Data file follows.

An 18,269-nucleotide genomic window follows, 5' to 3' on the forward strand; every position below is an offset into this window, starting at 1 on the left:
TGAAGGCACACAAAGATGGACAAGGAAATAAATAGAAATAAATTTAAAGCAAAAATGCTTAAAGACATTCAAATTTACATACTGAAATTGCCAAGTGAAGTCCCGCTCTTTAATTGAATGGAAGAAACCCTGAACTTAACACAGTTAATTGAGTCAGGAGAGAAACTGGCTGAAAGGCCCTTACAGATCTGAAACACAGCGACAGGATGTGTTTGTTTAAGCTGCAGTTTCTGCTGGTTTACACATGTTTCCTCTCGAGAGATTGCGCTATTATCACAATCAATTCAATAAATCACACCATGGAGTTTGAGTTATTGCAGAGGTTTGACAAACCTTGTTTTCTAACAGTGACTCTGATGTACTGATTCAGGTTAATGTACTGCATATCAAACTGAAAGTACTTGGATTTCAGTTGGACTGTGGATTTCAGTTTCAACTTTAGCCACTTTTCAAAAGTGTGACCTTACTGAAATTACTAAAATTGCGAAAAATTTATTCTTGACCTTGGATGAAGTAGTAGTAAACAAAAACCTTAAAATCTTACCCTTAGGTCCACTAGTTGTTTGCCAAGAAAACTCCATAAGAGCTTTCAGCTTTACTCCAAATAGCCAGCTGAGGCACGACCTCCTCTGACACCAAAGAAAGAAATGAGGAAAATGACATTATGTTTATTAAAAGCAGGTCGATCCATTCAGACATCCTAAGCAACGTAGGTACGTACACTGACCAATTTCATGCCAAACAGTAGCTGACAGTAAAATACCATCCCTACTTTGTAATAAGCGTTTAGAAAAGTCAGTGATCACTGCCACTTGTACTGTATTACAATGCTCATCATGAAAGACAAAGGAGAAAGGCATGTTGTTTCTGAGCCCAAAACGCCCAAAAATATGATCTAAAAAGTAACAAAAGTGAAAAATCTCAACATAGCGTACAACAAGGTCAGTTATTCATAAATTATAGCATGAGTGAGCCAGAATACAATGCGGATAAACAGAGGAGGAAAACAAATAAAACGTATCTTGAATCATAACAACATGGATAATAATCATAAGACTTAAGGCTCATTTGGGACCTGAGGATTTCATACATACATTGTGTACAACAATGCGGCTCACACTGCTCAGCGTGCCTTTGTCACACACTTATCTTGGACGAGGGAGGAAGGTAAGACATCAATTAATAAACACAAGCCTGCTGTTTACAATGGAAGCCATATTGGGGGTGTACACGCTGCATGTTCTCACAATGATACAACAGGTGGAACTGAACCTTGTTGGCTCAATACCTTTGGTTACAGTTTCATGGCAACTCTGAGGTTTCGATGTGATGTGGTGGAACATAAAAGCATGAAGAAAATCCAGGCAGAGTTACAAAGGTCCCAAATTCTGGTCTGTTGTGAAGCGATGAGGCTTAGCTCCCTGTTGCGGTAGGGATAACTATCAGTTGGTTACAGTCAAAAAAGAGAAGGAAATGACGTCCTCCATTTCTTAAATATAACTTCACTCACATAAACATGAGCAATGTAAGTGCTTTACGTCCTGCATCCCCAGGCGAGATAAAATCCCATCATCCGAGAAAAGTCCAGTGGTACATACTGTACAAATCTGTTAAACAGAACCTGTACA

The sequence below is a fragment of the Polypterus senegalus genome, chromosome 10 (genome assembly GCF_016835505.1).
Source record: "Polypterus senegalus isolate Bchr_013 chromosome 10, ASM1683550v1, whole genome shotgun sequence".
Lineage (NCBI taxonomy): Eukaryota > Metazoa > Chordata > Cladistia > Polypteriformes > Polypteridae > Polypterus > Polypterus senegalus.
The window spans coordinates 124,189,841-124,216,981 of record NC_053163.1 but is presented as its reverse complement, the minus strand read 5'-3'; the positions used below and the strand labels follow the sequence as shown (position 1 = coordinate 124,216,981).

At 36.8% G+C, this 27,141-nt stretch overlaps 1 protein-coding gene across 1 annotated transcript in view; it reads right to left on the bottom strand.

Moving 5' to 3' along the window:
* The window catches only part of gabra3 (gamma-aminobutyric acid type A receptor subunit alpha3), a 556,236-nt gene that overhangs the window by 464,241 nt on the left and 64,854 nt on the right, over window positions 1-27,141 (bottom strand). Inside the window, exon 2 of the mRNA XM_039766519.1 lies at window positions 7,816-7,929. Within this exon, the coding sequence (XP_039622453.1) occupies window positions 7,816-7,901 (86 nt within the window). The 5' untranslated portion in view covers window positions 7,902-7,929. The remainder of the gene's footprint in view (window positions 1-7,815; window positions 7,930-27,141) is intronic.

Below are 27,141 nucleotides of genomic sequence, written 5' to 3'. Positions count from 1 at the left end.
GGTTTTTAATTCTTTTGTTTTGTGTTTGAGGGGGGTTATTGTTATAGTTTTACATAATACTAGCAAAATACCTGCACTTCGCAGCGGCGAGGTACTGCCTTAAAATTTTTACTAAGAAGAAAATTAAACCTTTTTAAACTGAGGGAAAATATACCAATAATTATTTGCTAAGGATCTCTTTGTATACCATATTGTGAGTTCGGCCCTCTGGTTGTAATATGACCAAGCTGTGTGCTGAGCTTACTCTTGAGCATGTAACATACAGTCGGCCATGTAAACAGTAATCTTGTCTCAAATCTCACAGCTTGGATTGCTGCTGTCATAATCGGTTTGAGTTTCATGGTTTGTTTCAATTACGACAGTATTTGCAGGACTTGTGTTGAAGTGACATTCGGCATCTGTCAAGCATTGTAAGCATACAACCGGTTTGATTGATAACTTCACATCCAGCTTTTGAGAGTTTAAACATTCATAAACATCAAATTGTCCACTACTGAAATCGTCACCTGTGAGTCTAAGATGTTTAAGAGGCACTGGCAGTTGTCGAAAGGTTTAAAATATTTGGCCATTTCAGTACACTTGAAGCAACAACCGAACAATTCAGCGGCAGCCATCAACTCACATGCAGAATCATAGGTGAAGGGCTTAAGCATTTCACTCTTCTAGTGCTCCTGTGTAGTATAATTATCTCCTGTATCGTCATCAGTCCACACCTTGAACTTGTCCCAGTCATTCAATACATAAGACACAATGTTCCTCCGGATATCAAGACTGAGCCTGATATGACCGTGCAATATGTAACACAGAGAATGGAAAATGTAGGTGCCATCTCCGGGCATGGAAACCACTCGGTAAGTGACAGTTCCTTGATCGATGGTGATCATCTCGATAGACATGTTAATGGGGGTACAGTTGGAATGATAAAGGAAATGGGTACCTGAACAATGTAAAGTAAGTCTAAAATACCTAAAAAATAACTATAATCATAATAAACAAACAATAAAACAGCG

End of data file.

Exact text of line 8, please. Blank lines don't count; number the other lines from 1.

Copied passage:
Moving 5' to 3' along the window: